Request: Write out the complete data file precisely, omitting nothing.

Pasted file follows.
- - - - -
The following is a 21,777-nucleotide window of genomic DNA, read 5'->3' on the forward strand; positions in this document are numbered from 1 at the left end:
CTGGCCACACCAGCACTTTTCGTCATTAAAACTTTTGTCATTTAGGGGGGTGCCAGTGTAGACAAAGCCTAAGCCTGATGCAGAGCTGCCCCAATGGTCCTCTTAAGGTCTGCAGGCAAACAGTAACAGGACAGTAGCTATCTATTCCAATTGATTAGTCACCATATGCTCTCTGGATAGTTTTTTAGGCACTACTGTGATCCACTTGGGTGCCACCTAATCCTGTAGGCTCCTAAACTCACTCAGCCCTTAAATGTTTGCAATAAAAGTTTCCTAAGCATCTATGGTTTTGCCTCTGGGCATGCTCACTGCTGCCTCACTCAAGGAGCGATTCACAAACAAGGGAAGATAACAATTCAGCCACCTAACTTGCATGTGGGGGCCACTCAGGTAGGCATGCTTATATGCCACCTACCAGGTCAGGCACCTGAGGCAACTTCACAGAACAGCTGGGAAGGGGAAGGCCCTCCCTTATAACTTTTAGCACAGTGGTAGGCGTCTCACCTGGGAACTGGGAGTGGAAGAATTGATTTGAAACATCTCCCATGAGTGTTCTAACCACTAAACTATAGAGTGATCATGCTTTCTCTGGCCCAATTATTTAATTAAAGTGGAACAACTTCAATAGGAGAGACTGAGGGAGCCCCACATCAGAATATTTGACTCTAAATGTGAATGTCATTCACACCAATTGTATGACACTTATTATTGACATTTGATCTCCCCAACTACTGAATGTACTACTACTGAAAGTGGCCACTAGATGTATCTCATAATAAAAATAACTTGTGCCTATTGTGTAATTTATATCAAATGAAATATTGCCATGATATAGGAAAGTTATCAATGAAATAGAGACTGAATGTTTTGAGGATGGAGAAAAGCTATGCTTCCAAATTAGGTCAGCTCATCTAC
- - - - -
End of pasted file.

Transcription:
The following is a 21,777-nucleotide window of genomic DNA, read 5'->3' on the forward strand; positions in this document are numbered from 1 at the left end:
CTGGCCACACCAGCACTTTTCGTCATTAAAACTTTTGTCATTTAGGGGGGTGCCAGTGTAGACAAAGCCTAAGCCTGATGCAGAGCTGCCCCAATGGTCCTCTTAAGGTCTGCAGGCAAACAGTAACAGGACAGTAGCTATCTATTCCAATTGATTAGTCACCATATGCTCTCTGGATAGTTTTTTAGGCACTACTGTGATCCACTTGGGTGCCACCTAATCCTGTAGGCTCCTAAACTCACTCAGCCCTTAAATGTTTGCAATAAAAGTTTCCTAAGCATCTATGGTTTTGCCTCTGGGCATGCTCACTGCTGCCTCACTCAAGGAGCGATTCACAAACAAGGGAAGATAACAATTCAGCCACCTAACTTGCATGTGGGGGCCACTCAGGTAGGCATGCTTATATGCCACCTACCAGGTCAGGCACCTGAGGCAACTTCACAGAACAGCTGGGAAGGGGAAGGCCCTCCCTTATAACTTTTAGCACAGTGGTAGGCGTCTCACCTGGGAACTGGGAGTGGAAGAATTGATTTGAAACATCTCCCATGAGTGTTCTAACCACTAAACTATAGAGTGATCATGCTTTCTCTGGCCCAATTATTTAATTAAAGTGGAACAACTTCAATAGGAGAGACTGAGGGAGCCCCACATCAGAATATTTGACTCTAAATGTGAATGTCATTCACACCAATTGTATGACACTTATTATTGACATTTGATCTCCCCAACTACTGAATGTACTACTACTGAAAGTGGCCACTAGATGTATCTCATAATAAAAATAACTTGTGCCTATTGTGTAATTTATATCAAATGAAATATTGCCATGATATAGGAAAGTTATCAATGAAATAGAGACTGAATGTTTTGAGGATGGAGAAAAGCTATGCTTCCAAATTAGGTCAGCTCATCTAC